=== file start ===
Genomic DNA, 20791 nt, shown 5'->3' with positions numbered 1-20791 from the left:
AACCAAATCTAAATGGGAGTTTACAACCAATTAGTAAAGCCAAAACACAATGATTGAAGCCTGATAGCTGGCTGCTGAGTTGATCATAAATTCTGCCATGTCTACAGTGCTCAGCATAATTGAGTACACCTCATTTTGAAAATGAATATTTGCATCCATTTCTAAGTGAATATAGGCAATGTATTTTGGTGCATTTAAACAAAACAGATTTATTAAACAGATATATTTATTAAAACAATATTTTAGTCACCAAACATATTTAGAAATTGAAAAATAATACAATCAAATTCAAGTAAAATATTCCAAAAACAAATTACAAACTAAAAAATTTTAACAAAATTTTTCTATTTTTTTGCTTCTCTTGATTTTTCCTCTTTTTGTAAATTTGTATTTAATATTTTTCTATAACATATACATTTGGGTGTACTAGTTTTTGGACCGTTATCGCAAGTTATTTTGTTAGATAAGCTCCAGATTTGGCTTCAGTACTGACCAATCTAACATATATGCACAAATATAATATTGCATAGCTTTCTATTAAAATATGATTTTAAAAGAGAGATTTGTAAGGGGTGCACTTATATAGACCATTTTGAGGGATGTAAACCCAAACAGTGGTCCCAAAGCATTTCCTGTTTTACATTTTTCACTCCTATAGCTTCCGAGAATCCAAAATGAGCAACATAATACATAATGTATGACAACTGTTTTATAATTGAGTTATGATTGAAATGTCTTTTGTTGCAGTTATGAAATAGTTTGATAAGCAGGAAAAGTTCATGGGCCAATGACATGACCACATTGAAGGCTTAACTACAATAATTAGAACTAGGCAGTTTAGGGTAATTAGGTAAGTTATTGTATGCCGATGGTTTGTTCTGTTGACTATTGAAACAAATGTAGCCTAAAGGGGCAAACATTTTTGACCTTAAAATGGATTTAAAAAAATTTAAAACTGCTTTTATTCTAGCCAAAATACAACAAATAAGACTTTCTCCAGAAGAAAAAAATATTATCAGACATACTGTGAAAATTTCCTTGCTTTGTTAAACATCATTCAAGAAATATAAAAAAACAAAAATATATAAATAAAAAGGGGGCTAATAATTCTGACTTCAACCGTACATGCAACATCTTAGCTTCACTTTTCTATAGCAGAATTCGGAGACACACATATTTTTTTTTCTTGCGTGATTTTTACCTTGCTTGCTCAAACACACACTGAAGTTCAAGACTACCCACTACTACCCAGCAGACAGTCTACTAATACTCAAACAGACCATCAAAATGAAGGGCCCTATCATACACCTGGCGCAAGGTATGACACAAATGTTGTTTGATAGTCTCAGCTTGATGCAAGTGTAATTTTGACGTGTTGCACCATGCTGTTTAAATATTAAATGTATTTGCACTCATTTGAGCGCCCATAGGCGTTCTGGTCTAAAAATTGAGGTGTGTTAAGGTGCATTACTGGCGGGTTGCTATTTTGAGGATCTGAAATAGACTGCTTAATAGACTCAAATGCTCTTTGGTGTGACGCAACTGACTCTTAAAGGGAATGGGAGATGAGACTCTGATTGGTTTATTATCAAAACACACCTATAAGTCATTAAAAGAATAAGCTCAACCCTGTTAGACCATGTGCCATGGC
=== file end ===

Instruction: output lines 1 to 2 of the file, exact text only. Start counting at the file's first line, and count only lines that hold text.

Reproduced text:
Genomic DNA, 20791 nt, shown 5'->3' with positions numbered 1-20791 from the left:
AACCAAATCTAAATGGGAGTTTACAACCAATTAGTAAAGCCAAAACACAATGATTGAAGCCTGATAGCTGGCTGCTGAGTTGATCATAAATTCTGCCATGTCTACAGTGCTCAGCATAATTGAGTACACCTCATTTTGAAAATGAATATTTGCATCCATTTCTAAGTGAATATAGGCAATGTATTTTGGTGCATTTAAACAAAACAGATTTATTAAACAGATATATTTATTAAAACAATATTTTAGTCACCAAACATATTTAGAAATTGAAAAATAATACAATCAAATTCAAGTAAAATATTCCAAAAACAAATTACAAACTAAAAAATTTTAACAAAATTTTTCTATTTTTTTGCTTCTCTTGATTTTTCCTCTTTTTGTAAATTTGTATTTAATATTTTTCTATAACATATACATTTGGGTGTACTAGTTTTTGGACCGTTATCGCAAGTTATTTTGTTAGATAAGCTCCAGATTTGGCTTCAGTACTGACCAATCTAACATATATGCACAAATATAATATTGCATAGCTTTCTATTAAAATATGATTTTAAAAGAGAGATTTGTAAGGGGTGCACTTATATAGACCATTTTGAGGGATGTAAACCCAAACAGTGGTCCCAAAGCATTTCCTGTTTTACATTTTTCACTCCTATAGCTTCCGAGAATCCAAAATGAGCAACATAATACATAATGTATGACAACTGTTTTATAATTGAGTTATGATTGAAATGTCTTTTGTTGCAGTTATGAAATAGTTTGATAAGCAGGAAAAGTTCATGGGCCAATGACATGACCACATTGAAGGCTTAACTACAATAATTAGAACTAGGCAGTTTAGGGTAATTAGGTAAGTTATTGTATGCCGATGGTTTGTTCTGTTGACTATTGAAACAAATGTAGCCTAAAGGGGCAAACATTTTTGACCTTAAAATGGATTTAAAAAAATTTAAAACTGCTTTTATTCTAGCCAAAATACAACAAATAAGACTTTCTCCAGAAGAAAAAAATATTATCAGACATACTGTGAAAATTTCCTTGCTTTGTTAAACATCATTCAAGAAATATAAAAAAACAAAAATATATAAATAAAAAGGGGGCTAATAATTCTGACTTCAACCGTACATGCAACATCTTAGCTTCACTTTTCTATAGCAGAATTCGGAGACACACATATTTTTTTTTCTTGCGTGATTTTTACCTTGCTTGCTCAAACACACACTGAAGTTCAAGACTACCCACTACTACCCAGCAGACAGTCTACTAATACTCAAACAGACCATCAAAATGAAGGGCCCTATCATACACCTGGCGCAAGGTATGACACAAATGTTGTTTGATAGTCTCAGCTTGATGCAAGTGTAATTTTGACGTGTTGCACCATGCTGTTTAAATATTAAATGTATTTGCACTCATTTGAGCGCCCATAGGCGTTCTGGTCTAAAAATTGAGGTGTGTTAAGGTGCATTACTGGCGGGTTGCTATTTTGAGGATCTGAAATAGACTGCTTAATAGACTCAAATGCTCTTTGGTGTGACGCAACTGACTCTTAAAGGGAATGGGAGATGAGACTCTGATTGGTTTATTATCAAAACACACCTATAAGTCATTAAAAGAATAAGCTCAACCCTGTTAGACCATGTGCCATGGC